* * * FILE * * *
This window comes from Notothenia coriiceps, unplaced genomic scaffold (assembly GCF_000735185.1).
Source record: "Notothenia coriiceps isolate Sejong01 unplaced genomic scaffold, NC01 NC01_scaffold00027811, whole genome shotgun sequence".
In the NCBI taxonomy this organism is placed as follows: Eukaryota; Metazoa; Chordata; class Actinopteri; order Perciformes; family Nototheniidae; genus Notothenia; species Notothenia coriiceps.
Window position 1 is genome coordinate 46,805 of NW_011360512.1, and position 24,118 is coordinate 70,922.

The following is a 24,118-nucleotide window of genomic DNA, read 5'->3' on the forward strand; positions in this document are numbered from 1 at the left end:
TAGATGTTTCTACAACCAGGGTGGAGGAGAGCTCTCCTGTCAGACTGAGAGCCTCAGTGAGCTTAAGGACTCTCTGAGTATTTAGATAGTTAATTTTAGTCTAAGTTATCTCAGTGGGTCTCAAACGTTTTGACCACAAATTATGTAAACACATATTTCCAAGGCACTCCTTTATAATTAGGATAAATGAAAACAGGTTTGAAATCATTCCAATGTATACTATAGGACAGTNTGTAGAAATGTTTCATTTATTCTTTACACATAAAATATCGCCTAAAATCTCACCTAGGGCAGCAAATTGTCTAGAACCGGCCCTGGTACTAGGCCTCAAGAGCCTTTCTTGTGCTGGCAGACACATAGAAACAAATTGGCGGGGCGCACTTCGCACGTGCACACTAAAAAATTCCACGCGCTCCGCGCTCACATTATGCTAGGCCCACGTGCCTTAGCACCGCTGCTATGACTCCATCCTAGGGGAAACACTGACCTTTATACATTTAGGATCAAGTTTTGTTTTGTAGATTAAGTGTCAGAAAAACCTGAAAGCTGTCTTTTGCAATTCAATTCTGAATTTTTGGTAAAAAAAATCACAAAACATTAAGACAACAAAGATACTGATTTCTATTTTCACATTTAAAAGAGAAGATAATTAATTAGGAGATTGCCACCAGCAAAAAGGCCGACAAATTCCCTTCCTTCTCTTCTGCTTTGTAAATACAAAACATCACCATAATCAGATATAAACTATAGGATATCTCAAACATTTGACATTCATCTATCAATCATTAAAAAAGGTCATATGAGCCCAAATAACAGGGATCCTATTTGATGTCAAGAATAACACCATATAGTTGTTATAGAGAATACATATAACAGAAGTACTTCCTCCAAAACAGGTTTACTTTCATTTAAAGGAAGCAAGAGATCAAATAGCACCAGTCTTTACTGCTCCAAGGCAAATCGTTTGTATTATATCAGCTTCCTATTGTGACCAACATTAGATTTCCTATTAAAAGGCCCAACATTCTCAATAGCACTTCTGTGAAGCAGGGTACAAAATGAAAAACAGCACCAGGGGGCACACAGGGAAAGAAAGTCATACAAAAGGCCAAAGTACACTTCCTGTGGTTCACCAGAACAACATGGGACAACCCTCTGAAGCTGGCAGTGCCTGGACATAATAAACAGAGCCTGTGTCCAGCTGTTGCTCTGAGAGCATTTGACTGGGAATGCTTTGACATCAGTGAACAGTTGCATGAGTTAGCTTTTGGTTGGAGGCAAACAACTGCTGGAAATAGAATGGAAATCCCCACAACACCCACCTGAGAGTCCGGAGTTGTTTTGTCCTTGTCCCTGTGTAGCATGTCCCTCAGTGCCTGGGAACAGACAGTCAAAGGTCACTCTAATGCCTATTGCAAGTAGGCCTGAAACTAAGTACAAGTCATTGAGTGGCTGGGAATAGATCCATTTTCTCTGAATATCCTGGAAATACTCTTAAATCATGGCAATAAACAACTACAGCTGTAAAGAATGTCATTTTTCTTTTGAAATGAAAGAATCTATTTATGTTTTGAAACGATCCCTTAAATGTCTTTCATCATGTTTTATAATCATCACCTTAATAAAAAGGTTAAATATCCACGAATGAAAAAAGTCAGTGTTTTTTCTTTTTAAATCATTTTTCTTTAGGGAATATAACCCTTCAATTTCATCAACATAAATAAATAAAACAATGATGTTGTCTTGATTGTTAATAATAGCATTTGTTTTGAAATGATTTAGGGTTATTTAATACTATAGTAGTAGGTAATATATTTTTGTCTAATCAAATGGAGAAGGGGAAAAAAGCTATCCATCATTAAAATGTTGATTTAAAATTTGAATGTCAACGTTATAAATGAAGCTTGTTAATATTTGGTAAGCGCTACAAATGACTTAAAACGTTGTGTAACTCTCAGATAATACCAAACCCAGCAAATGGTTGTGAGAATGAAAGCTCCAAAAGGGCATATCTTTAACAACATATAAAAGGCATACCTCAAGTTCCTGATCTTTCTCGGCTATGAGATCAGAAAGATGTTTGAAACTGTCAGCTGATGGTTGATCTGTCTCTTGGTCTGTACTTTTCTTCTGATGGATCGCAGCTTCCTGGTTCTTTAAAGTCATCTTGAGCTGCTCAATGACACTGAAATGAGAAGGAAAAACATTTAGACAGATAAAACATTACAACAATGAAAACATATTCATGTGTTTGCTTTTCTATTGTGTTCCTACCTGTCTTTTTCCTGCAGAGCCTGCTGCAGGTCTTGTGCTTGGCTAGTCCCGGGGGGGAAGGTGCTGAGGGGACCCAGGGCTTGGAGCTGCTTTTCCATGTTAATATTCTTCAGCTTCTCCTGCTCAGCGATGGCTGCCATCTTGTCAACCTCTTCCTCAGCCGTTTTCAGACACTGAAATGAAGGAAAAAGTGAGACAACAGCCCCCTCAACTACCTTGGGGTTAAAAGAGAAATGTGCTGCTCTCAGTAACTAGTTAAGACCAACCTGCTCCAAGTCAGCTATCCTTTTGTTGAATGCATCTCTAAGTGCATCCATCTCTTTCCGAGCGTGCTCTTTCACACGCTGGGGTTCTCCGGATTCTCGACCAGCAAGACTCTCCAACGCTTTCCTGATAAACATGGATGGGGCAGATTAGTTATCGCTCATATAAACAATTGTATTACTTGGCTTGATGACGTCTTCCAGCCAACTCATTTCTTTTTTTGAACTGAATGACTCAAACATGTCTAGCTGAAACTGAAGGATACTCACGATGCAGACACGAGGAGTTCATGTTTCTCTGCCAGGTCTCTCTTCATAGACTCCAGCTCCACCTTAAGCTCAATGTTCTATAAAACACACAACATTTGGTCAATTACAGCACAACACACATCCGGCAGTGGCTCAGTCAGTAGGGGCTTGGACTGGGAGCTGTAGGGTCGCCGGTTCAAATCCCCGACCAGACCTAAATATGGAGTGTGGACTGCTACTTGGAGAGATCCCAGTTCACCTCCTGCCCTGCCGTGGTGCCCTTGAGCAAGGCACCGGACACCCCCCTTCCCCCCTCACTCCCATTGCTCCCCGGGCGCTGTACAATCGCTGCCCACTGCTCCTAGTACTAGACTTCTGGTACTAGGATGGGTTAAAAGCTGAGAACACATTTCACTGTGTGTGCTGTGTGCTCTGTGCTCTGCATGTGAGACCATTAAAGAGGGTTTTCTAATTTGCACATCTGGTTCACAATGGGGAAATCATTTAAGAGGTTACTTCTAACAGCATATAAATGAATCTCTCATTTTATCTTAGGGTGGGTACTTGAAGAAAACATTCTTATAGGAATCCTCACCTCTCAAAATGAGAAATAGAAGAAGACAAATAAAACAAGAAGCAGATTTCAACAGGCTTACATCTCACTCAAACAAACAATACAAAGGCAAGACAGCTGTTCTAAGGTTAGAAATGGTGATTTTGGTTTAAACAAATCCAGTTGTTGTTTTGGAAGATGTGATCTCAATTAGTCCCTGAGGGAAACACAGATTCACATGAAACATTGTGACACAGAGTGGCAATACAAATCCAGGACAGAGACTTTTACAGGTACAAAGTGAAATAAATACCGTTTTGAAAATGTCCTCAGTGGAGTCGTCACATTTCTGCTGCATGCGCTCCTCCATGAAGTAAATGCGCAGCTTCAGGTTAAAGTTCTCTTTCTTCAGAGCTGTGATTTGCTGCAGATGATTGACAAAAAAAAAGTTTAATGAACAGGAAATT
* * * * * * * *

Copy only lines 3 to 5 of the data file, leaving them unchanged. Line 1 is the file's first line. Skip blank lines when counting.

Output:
In the NCBI taxonomy this organism is placed as follows: Eukaryota; Metazoa; Chordata; class Actinopteri; order Perciformes; family Nototheniidae; genus Notothenia; species Notothenia coriiceps.
Window position 1 is genome coordinate 46,805 of NW_011360512.1, and position 24,118 is coordinate 70,922.

The following is a 24,118-nucleotide window of genomic DNA, read 5'->3' on the forward strand; positions in this document are numbered from 1 at the left end: